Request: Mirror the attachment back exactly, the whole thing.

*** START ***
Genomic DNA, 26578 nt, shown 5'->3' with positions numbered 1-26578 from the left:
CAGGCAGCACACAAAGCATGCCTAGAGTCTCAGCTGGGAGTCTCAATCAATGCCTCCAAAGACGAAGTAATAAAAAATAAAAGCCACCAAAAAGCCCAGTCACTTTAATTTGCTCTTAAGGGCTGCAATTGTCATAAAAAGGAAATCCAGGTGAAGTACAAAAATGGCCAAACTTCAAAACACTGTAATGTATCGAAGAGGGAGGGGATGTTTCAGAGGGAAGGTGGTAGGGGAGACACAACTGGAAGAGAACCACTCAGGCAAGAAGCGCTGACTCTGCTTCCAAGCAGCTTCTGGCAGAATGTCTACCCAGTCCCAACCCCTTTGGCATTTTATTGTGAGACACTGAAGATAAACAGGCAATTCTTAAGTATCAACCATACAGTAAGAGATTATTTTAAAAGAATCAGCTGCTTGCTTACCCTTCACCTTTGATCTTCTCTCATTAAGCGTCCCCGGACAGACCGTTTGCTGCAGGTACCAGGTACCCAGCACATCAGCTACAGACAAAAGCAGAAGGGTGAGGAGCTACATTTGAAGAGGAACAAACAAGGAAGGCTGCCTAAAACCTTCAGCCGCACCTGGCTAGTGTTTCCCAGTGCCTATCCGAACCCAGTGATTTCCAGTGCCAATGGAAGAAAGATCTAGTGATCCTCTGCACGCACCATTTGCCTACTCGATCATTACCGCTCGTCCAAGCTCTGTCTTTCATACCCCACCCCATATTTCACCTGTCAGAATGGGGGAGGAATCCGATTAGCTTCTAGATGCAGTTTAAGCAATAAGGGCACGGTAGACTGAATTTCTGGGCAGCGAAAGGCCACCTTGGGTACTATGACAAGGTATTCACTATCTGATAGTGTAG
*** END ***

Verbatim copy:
Genomic DNA, 26578 nt, shown 5'->3' with positions numbered 1-26578 from the left:
CAGGCAGCACACAAAGCATGCCTAGAGTCTCAGCTGGGAGTCTCAATCAATGCCTCCAAAGACGAAGTAATAAAAAATAAAAGCCACCAAAAAGCCCAGTCACTTTAATTTGCTCTTAAGGGCTGCAATTGTCATAAAAAGGAAATCCAGGTGAAGTACAAAAATGGCCAAACTTCAAAACACTGTAATGTATCGAAGAGGGAGGGGATGTTTCAGAGGGAAGGTGGTAGGGGAGACACAACTGGAAGAGAACCACTCAGGCAAGAAGCGCTGACTCTGCTTCCAAGCAGCTTCTGGCAGAATGTCTACCCAGTCCCAACCCCTTTGGCATTTTATTGTGAGACACTGAAGATAAACAGGCAATTCTTAAGTATCAACCATACAGTAAGAGATTATTTTAAAAGAATCAGCTGCTTGCTTACCCTTCACCTTTGATCTTCTCTCATTAAGCGTCCCCGGACAGACCGTTTGCTGCAGGTACCAGGTACCCAGCACATCAGCTACAGACAAAAGCAGAAGGGTGAGGAGCTACATTTGAAGAGGAACAAACAAGGAAGGCTGCCTAAAACCTTCAGCCGCACCTGGCTAGTGTTTCCCAGTGCCTATCCGAACCCAGTGATTTCCAGTGCCAATGGAAGAAAGATCTAGTGATCCTCTGCACGCACCATTTGCCTACTCGATCATTACCGCTCGTCCAAGCTCTGTCTTTCATACCCCACCCCATATTTCACCTGTCAGAATGGGGGAGGAATCCGATTAGCTTCTAGATGCAGTTTAAGCAATAAGGGCACGGTAGACTGAATTTCTGGGCAGCGAAAGGCCACCTTGGGTACTATGACAAGGTATTCACTATCTGATAGTGTAG